Before that happened, this happened

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The best time to attend a Peninsula Players outdoor production is the last performance. But that makes offering a review a challenge, because who wants to read that they missed a chance to see a real gem?

For readers who live beyond the reach of Door County, Wisconsin, the Players are a professional theater troupe who produce four shows every summer in their renowned Theater in the Garden just south of Fish Creek, plus a fall production in the friendly confines of Door Community Auditorium.

The outdoor shows – which are actually staged inside a wonderful pavilion so rainouts are no longer an issue – usually take place at 8 p.m. (7:30 p.m. Sundays), but the last performance is a 4 p.m. matinee, which allows budding geezers like me to get home by sunset even though we live an hour away (my home county is a looong peninsula).

And so we attended the July 2 final performance of “The Actuary,” arriving an hour early so we could stroll through the garden, enjoy the view of the water, and watch other theater goers nurse their glass of wine or two before the show.

“The Actuary,” a world premiere for the Players written by Steven Peterson (”Affluence,” “The Invasion of Skokie”), was a pure delight. Three couples – an older pair, their daughter and her husband, and the younger couple’s best man and maid of honor – are gathered in the living room to open a sealed envelope that contains the gender of the baby to be born to the daughter in a few days, a “baby shower bombshell.” When it’s time for the big reveal, the letter inside has one other big surprise.

From there Peterson’s script moves backward in time, as Ed the actuary (the male half of the aforementioned older couple) keeps remembering that what happened in the scene just witnessed is best understood if you knew what happened earlier, until we reach the wedding day nine months earlier.

Greg Vinkler, the Players’ artistic director, played Ed to perfection – a gentle and good man is what may be perceived as a boring profession but one where a knack with numbers and an ability to project the future are essential. Vinkler, a superb actor who is one of Door County’s gems when he is not charming audiences in Chicago and other regional stages, brought a perfect blend of seeming befuddlement and real fatherly love to the role. The rest of the cast was also perfect, but Vinkler especially shines.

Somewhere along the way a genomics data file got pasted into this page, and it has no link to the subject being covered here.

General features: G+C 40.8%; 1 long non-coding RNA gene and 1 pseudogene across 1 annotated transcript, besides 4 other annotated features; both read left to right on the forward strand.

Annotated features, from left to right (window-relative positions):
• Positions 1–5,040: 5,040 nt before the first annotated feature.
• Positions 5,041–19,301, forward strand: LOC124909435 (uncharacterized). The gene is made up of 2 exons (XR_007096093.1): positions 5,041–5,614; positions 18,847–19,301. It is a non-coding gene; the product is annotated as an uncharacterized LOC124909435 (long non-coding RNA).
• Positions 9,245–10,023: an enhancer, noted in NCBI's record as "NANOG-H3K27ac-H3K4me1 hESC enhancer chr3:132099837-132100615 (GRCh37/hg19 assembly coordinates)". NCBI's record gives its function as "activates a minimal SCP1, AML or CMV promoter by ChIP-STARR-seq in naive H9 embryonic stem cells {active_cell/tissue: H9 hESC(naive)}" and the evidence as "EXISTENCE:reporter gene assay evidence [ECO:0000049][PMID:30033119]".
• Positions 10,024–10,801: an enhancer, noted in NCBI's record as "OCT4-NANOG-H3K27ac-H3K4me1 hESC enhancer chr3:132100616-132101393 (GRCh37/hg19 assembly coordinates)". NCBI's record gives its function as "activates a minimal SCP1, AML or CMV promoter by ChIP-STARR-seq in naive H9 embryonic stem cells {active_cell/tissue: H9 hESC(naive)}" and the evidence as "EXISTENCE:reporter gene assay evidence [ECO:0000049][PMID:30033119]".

Scenic designer Sarah Ross also deserves mention for a clever bisected set that moved in and out (and left and right!) to accommodate the scene changes – and occasional moments when the scene unfolded over two rooms. With a background that suggested the machinery of a clock, the set was almost a seventh character.

All of this does not help you, the reader, except that as other professional and community theaters discover Peterson’s wonderful tale, I urge you to seek out those performances. It’s a clever, heartwarming and beautiful story and well worth the experience.

The final performance matinees give the Players’ crew a few additional precious hours to break down the set and start moving in a new one, because one production wraps Sunday and the next production opens Wednesday.

And here I can help you, dear reader, because the Players are still playing. Red and I have attended perhaps a dozen productions over the years, and we have always been delighted. So pick a show or two among the four yet to come this summer, get your tickets and prepare yourself for an amazing evening:

Now through July 23: “Peter and the Starcatcher,” described as “a hilarious swashbuckling and adult magical prequel to Peter Pan.”

July 26-Aug. 13: “The Bridges of Madison County” – “A ravishingly beautiful and lush Tony Award-winning musical based on the best-selling novel.”

Aug. 16-Sept. 2: “Lord Arthur Saville’s Crime,” based on an Oscar Wilde story – Lord Arthur’s future mother-in-law insists that he have his palm read to determine his suitability to marry her daughter, but the palm reader informs him that he is destined to commit a murder. So he decides to go ahead and get the murder out of the way.

Sept. 6-Oct. 15: “Almost, Maine” (indoors) – “ Hearts are broken, but the bruises heal, and the hearts mend – almost – in this delightful midwinter night’s dream.”

Go ahead to and order some tickets. You know you want to.